• Professor David J. Schwartz believes, “Big thinkers are specialists in creating positive forward-looking, optimistic pictures in their own minds and in the minds of others.”
• Denis Waitley, author of The Psychology of Winning, says, “The winners in life think constantly in terms of ‘I can, I will and I am.’ Losers, on the other hand, concentrate their waking thoughts on what they should have done, or what they don’t do.”
• Sports psychologist Bob Rotella recounts, “I tell people: If you don’t want to get into positive thinking, that’s OK. Just eliminate all the negative thoughts from your mind, and whatever’s left will be fine.”
• Rocket pioneer Wernher von Braun said, “I have learned to use the word impossible with the greatest of caution.”
• Napoleon Bonaparte declared, “The word impossible is not in my dictionary.”
• John Andrew Holmes asserted “Never tell a young person that something cannot be done. God may have been waiting centuries for somebody ignorant enough of the impossible to do that thing.”
• Henry Curtis advises, “Make your plans as fantastic as you like, because twenty-five years from now, they will seem mediocre. Make your plans ten times as great as you first planned, and twenty-five years from now you will wonder why you did not make them fifty times as great.”
• George Bernard Shaw’s statement: “Some men see things as they are and say, ‘Why?’ I dream of things that never were and say, ‘Why not?’”
• “To doubt everything or to believe everything are two equally convenient solutions; both dispense with the necessity of reflection.” —JULES HENRI POINCAR ©
• President George Washington observed, “We ought not to look back unless it is to derive useful lessons from past errors, and for the purpose of profiting by dearly bought experience.”
• Playwright William Shakespeare wrote, “Experience is a jewel, and it had need be so, for it is often purchased at an infinite rate.”
• Mark Twain said, “We should be careful to get out of an experience all the wisdom that is in it—not like the cat that sits down on a hot stove lid. She will never sit down on a hot stove lid again—and that is well; but also she will never sit down on a cold one anymore.”
• Greek philosopher Socrates observed, “The unexamined life is not worth living.”
• “I’m not an answering machine, I’m a questioning machine. If we have all the answers, how come we’re in such a mess?” —DOUGLAS CARDINAL
• Economist John Maynard Keynes, asserted, “The difficulty lies not so much in developing new ideas as in escaping from the old ones.”
• Kevin Myers “The problem with popular thinking is that it doesn’t require you to think at all.”…. It’s easier to do what other people do and hope that they thought it out.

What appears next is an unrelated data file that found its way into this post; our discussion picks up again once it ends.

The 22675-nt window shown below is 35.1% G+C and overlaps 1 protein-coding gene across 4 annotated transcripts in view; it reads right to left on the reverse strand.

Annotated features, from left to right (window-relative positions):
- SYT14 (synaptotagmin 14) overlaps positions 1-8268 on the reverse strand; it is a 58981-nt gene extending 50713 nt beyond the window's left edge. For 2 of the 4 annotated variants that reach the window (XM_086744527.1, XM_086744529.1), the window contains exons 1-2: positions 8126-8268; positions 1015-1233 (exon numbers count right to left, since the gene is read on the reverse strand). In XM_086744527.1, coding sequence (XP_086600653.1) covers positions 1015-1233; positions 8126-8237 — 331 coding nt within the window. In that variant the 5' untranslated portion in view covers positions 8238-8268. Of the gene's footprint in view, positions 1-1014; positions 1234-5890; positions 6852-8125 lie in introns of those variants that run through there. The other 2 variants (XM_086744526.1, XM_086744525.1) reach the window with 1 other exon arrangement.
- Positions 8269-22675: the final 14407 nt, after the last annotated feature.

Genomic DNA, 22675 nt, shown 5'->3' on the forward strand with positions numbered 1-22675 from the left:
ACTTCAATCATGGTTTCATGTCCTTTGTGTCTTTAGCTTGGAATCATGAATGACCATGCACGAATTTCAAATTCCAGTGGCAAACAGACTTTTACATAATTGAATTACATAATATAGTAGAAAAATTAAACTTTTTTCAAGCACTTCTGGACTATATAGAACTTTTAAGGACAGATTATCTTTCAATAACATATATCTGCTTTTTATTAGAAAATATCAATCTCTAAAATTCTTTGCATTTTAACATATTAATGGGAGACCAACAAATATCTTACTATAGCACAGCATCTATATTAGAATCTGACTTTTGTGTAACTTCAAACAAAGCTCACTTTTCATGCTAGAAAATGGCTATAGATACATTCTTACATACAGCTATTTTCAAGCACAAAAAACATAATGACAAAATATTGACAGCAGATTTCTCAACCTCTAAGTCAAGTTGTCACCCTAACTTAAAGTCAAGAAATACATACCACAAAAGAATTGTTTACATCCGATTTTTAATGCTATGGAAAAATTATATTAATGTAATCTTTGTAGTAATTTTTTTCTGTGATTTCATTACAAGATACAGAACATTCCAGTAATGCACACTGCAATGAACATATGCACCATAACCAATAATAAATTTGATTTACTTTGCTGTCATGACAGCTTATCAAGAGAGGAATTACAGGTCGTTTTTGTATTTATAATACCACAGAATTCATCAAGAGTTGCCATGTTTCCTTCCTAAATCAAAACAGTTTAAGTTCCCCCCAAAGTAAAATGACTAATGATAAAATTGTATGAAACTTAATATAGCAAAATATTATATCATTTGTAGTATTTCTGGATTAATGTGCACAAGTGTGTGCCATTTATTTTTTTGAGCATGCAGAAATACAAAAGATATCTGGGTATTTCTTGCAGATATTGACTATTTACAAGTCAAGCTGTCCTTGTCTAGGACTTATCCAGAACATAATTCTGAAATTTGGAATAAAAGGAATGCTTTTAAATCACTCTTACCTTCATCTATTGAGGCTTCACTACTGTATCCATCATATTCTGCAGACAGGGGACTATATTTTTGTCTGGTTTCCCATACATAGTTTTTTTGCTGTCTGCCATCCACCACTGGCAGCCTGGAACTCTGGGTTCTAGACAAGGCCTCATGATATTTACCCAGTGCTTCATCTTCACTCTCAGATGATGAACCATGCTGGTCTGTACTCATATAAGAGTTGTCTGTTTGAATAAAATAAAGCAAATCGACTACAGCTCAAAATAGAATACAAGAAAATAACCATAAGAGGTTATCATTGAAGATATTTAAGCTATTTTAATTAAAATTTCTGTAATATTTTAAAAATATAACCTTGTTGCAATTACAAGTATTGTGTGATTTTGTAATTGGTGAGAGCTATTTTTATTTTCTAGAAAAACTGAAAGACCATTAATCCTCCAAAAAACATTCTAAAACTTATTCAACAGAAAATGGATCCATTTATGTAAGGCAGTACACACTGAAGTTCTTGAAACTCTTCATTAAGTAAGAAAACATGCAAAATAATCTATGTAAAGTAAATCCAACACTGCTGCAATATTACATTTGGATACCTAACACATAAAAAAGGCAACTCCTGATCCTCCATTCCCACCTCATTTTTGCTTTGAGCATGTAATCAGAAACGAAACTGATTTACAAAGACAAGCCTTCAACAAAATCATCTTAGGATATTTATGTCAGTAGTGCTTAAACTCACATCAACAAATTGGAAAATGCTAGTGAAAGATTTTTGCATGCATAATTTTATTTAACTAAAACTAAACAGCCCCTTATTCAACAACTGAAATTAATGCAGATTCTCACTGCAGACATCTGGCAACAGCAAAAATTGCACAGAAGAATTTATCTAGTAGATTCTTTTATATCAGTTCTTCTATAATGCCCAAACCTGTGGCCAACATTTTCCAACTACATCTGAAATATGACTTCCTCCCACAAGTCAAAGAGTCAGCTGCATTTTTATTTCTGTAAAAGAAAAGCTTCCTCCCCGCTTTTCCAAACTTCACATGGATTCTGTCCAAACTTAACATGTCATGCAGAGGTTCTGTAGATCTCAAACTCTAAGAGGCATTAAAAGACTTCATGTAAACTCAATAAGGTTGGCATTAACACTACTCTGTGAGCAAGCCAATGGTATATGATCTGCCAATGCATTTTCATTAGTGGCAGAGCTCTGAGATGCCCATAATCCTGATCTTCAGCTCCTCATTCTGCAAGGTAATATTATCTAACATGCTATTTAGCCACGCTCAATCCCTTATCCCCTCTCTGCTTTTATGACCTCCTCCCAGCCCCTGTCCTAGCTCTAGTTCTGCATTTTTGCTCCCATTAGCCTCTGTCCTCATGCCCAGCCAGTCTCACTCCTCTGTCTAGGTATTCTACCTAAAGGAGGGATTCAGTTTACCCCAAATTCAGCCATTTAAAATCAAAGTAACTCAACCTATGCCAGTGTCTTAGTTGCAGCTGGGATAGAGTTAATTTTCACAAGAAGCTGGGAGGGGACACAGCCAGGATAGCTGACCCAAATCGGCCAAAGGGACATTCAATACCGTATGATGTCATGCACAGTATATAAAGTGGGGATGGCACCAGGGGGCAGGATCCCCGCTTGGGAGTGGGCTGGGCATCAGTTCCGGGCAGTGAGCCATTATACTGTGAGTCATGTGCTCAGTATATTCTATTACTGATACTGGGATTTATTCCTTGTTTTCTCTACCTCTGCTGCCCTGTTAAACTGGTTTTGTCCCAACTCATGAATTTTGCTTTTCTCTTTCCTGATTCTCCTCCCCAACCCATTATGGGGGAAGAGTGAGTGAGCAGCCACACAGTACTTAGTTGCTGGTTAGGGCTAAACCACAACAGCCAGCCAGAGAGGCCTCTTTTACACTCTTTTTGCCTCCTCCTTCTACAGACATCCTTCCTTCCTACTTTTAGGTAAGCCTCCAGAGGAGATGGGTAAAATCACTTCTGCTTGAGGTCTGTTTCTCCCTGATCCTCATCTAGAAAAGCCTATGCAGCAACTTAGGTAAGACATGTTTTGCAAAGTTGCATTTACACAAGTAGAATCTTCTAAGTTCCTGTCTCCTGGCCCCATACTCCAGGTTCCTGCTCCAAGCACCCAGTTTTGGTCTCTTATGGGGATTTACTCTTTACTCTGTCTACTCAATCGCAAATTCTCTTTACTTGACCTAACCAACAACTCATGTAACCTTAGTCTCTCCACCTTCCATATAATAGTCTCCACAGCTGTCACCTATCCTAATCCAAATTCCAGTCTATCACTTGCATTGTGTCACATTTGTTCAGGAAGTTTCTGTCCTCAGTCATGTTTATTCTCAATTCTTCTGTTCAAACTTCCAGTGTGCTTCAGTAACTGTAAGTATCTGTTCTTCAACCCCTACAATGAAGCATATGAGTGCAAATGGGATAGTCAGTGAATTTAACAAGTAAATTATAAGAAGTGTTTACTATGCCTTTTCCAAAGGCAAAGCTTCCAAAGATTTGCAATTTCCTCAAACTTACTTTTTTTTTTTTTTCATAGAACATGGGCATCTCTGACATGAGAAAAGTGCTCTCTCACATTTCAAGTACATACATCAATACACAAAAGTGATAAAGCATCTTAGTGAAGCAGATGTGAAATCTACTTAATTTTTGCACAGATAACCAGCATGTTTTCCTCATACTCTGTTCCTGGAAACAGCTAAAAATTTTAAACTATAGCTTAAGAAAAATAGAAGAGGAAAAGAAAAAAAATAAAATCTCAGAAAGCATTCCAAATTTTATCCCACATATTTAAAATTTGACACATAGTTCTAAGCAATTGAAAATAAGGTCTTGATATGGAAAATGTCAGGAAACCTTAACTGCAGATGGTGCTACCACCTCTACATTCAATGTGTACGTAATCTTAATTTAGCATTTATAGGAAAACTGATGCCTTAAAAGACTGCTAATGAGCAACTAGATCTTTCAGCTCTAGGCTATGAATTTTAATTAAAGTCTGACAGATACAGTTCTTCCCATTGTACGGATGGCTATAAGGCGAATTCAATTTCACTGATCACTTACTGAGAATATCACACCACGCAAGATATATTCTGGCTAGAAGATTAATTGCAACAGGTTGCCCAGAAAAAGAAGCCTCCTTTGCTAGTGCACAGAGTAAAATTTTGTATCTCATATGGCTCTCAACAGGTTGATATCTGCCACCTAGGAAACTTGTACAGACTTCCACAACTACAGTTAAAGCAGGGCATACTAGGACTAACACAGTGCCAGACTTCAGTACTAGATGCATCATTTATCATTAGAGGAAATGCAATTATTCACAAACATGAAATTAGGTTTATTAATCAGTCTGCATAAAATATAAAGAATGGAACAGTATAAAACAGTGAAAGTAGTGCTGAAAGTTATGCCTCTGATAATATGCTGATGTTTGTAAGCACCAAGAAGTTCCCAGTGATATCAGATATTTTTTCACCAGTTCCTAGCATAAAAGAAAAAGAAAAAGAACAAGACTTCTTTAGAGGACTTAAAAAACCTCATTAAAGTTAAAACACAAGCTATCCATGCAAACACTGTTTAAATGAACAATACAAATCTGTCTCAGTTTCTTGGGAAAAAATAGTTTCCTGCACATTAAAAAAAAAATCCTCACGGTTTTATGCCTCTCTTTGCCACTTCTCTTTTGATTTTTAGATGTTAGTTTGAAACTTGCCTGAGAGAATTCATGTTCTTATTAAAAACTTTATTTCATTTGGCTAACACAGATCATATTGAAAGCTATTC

• Jack Balousek, “Learn, earn, return—these are the three phases of life. The first third should be devoted to education, the second third to building a career and making a living, and the last third to giving back to others—returning something in gratitude. Each state seems to be a preparation for the next one.”
• François de la Rochefoucauld said, “What seems to be generosity is often no more than disguised ambition, which overlooks a small interest in order to secure a great one.”
• American educator Horace Mann said, “Be ashamed to die until you have won some victory for humanity.”
• “There ain’t no rules around here. We’re trying to accomplish something.”—THOMAS EDISON, INVENTOR
• George W. Merck, who stated, “We try never to forget that medicine is for the people. It is not for the profits. The profits follow, and if we have remembered that, they have never failed to appear.”
• Goal setting & writing provided you with clear directions. And focus. Keep it short. “If you cannot write your goal at the back of my business card, then it isn’t clear enough”. David belasco.
• “Find the one thing you do best and don’t do anything else”.
• Edward bono: “A conclusion is where thinking stops”. Simple definition.
Final Thoughts:
• “Life consists of what a man is thinking about all day.” — RALPH WALDO EMERSON
(Everything begins with a thought.)
• “The actions of men are the best interpreters of their thoughts.” — JOHN LOCKE
(What we think determines who we are. Who we are determines what we do.)
• “You are today where your thoughts have brought you. You will be tomorrow where your thoughts take you.” — JAMES ALLEN
(Our thoughts determine our destiny. Our destiny determines our legacy.)
• “Nothing limits achievement like small thinking; nothing expands possibilities like unleashed thinking.” —WILLIAM ARTHUR WARD
(People who go to the top think differently than others.)
• “Whatever things are true… noble… just… pure… lovely… are of good report. If there is any virtue and if there is anything praiseworthy; think on these things.” —PAUL THE APOSTLE
(We can change the way we think.)
End: to grow and become and effective strategic thinker, then you must be a continuous strategic thinker. Daily practice is what changes the game.